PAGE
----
Of course, like any good theory, there are its notable exceptions.  I’m guessing that Oprah would have no qualms about peeing in front of other women.  And there are incredibly awkward yet successful men who don’t fit the mold.  In 2006, I got rejected by then-college-president Larry Summers when I asked if I could “lei” him at a campus BBQ/luau — I was holding a lei of flowers… He just turned around and walked away.

Doesn’t seem like a guy who’s comfortable in his own skin… Perhaps some of these things, we simply have to blame on inherent biological differences.

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Seeking Outliers on a Normal Distribution

With all our freaks, geeks, and future politicians/sex solicitors, Harvard doesn’t really have a reputation for churning out “normal” people.  Most people believe that all Harvard students do in college is sleep and study, which doesn’t allow for any social interaction whatsoever.  Some of this is well-founded.  At our senior trip to a Red Sox game, I saw a girl furiously doing her math homework, calculator and all, right there in the bleachers of Fenway Park.  Harvard 1, Normal 0.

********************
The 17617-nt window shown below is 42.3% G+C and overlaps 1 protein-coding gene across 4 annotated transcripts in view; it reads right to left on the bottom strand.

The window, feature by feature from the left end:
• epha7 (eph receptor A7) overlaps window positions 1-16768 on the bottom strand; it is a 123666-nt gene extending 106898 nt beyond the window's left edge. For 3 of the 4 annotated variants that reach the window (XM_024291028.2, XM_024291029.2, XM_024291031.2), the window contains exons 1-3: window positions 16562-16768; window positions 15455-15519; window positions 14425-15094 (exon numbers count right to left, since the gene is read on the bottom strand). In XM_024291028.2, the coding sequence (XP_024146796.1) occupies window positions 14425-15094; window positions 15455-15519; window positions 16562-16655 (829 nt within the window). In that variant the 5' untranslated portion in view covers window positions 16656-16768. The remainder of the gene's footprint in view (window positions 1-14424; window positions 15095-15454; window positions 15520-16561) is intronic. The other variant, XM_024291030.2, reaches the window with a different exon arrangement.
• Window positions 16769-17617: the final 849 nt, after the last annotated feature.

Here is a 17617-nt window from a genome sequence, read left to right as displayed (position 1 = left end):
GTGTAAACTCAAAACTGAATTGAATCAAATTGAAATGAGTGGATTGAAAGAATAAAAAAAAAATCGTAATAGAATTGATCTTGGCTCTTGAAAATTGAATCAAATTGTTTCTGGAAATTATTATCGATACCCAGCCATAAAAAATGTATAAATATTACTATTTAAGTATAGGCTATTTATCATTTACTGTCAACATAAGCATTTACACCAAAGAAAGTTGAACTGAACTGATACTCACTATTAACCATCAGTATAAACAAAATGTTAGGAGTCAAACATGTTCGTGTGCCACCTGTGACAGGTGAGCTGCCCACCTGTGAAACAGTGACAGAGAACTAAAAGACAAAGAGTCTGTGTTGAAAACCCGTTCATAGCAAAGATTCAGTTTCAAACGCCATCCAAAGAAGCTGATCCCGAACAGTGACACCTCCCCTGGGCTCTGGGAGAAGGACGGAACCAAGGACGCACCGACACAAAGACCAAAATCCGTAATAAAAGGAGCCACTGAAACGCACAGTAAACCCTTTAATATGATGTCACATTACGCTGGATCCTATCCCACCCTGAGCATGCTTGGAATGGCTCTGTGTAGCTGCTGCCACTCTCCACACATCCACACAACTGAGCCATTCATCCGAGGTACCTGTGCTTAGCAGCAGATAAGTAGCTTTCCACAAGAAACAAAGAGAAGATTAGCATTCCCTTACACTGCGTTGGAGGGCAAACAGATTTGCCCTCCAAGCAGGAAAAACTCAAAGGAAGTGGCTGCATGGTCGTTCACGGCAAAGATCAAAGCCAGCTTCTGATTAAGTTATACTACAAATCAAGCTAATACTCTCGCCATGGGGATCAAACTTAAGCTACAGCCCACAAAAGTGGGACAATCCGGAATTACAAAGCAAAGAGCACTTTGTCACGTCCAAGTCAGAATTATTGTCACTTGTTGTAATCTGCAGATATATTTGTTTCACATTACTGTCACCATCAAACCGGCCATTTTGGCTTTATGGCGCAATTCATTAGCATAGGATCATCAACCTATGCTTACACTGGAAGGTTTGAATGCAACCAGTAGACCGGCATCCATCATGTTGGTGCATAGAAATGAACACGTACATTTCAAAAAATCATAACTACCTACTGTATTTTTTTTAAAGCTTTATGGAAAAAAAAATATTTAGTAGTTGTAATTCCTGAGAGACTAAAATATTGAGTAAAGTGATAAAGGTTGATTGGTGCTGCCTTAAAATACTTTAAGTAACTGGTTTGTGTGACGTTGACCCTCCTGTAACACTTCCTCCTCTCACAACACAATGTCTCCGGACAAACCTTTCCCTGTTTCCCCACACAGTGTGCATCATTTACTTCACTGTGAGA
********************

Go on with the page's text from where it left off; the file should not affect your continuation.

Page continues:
Most Harvard people, though, do come out pretty well-adjusted after college.  Unlike popular perception, we don’t always wear our elitist blazers with cashmere sweaters tied around our necks.  We don’t drink alcohol out of lab beakers and carry TI-83s to calculate our BACs (we do that in our heads). We still get shwastey-faced and make bad decisions at shady bars with unattractive strangers.

In fact, to show how normal we really are, let me tell you about “Chase”, a fellow Harvard grad from Jersey.